Metta Meditation, by Kristin Wade

Metta meditation, otherwise known as lovingkindness meditation, has been practiced in its traditional form since the time of the Buddha.  It is the practice of cultivating love for all beings.  We recognize that all beings just want to be happy, and that this wish underlies all action.  It brings light and joy to the mind, and helps support us amidst the sometimes turbulent forces in our lives.

When we practice metta, we cultivate our innate capacity to love unconditionally.  This is not love without boundaries; it is quite the opposite.  Sometimes we must say “no” to others quite fiercely, while holding unconditional regard for this person’s well-being in our hearts.  Metta also supports us in saying “yes” to others, and to the world when our fears of being vulnerable would close our hearts.  With the practice of metta, our hearts become stronger in every way.  Metta meditation is practiced by reciting traditional phrases, meant to offer our wishes for the happiness of all beings.  We start by offering metta to ourselves, and then move to a benefactor, a neutral person, and a difficult person.

I first discovered metta meditation 3 years ago while on a meditation retreat.  It immediately resonated with my heart.  It was what I had been working on myself for many years, without knowing others who were doing the practice.  Being in a rigorous graduate program, I couldn’t very well tell other students or my professors that I was trying to discover the true nature of love, and to finally love myself.  What I had learned about love in childhood was that it was all for others, and none for myself.  Inside though, this never felt right.  It only made me want to hide from the world, because loving everyone else at my own expense was so exhausting.  To this day when I begin to touch my heart, it feels as though a child is leaping up at me, desperate for my care and attention.  This experience has become very dear to me, and shows me how truly my heart needs nourishment.  Metta is the food of my heart.  Over the years, my life has been transformed merely by uncovering and beginning to embody what was already there.  I am more patient, calm, content, and steady.  I am more lively, free, and open.  I am more me.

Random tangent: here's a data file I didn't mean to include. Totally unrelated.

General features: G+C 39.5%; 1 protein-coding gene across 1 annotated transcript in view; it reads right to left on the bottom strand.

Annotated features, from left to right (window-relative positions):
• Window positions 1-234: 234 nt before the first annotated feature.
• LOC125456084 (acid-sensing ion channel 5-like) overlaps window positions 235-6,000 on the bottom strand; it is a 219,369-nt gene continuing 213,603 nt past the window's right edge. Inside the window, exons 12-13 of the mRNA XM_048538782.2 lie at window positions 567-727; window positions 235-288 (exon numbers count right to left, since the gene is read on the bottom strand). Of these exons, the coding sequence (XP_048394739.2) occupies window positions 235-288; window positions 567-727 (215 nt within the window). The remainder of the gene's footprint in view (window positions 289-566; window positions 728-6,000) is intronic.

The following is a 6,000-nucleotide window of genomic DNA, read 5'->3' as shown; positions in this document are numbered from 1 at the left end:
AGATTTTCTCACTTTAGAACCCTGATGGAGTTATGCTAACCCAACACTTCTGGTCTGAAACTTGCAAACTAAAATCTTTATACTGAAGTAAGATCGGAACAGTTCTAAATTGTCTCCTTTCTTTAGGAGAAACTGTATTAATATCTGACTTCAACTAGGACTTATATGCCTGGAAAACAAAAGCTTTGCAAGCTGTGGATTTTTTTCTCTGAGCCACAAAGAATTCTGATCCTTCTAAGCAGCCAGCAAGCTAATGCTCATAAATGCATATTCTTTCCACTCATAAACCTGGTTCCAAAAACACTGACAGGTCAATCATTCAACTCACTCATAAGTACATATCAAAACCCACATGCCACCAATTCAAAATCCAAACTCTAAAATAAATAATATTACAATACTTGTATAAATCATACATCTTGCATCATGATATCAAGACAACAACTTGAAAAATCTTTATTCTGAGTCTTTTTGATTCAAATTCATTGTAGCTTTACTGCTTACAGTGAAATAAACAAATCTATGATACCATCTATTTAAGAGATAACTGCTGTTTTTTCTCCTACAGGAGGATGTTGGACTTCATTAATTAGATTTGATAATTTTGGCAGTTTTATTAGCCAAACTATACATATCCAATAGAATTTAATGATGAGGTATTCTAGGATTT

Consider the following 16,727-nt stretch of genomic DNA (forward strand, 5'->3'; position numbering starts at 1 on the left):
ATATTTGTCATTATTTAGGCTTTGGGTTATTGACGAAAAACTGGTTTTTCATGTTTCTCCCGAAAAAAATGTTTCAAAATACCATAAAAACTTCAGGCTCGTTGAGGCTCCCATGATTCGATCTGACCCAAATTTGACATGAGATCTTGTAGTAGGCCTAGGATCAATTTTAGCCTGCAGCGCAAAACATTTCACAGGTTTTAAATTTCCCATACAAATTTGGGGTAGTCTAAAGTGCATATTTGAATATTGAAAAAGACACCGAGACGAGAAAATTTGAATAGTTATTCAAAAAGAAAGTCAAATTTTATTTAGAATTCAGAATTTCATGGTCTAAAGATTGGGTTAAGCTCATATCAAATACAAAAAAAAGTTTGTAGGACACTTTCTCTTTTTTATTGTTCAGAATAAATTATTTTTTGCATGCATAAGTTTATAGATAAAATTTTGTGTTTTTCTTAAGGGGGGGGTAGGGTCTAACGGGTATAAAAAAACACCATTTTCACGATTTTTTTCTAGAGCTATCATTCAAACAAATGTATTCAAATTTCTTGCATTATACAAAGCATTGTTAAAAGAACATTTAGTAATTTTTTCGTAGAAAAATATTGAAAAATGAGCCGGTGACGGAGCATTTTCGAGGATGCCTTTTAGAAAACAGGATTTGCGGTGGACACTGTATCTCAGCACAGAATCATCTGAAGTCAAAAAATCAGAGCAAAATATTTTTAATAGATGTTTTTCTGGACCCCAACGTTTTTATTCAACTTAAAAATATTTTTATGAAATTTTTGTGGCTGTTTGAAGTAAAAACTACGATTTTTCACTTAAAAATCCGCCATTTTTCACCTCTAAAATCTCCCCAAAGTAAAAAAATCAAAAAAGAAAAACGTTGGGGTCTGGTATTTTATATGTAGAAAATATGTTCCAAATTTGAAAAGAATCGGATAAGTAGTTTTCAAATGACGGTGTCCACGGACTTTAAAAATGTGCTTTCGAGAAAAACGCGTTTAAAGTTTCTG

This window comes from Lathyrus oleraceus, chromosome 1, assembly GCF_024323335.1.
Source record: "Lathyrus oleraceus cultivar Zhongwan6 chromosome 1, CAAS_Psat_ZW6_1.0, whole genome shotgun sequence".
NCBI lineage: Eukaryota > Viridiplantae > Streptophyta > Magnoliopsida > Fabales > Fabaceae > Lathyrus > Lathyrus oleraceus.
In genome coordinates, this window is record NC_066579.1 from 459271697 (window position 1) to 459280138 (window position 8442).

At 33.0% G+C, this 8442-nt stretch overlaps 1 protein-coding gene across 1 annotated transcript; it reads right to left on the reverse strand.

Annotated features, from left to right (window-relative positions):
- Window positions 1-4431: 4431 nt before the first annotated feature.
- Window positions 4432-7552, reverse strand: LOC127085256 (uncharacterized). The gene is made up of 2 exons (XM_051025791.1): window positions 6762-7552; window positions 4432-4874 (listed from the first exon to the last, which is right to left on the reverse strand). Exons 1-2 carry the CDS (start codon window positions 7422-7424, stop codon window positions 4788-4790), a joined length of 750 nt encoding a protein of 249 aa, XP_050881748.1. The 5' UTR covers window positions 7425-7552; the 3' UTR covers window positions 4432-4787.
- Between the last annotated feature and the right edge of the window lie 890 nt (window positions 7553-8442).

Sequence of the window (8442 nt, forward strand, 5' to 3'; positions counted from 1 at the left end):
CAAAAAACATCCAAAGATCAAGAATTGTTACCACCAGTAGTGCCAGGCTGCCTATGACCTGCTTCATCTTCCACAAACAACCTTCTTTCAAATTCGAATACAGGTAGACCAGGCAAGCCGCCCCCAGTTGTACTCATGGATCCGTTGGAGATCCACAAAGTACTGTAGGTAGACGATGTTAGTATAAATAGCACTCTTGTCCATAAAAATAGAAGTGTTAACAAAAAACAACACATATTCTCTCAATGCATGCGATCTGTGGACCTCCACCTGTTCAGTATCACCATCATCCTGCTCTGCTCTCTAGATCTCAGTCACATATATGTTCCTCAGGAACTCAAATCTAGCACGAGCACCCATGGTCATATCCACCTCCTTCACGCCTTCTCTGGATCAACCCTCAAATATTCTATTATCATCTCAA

We need this practice now more than ever.  Our understanding of our connection to one another and to all beings has never been more fragile.  Our connection to ourselves, to our true nature, has never been more fragile.  We would love for you to come practice with us, and to discover the innate joy and freedom that rest in your heart, just waiting to be touched.

Love After Love
The time will come
when, with elation
you will greet yourself arriving
at your own door, in your own mirror
and each will smile at the other’s welcome,
and say, sit here. Eat.
You will love again the stranger who was your Self.
Give wine. Give bread. Give back your heart
to itself, to the stranger who has loved you
all your life, whom you ignored
for another, who knows you by heart.
Take down the love letters from the bookshelf,
the photographs, the desperate notes,
peel your own image from the mirror.
Sit. Feast on your life.
Derek Walcott

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One Response to Metta Meditation, by Kristin Wade

  1. Pavanpreet Kaur says:

    Thank you for sharing your intimately true feelings. I resonate with what you write. I too love others at the expense of myself and then wonder what loving others really means. I hope I can come and learn this meditation.

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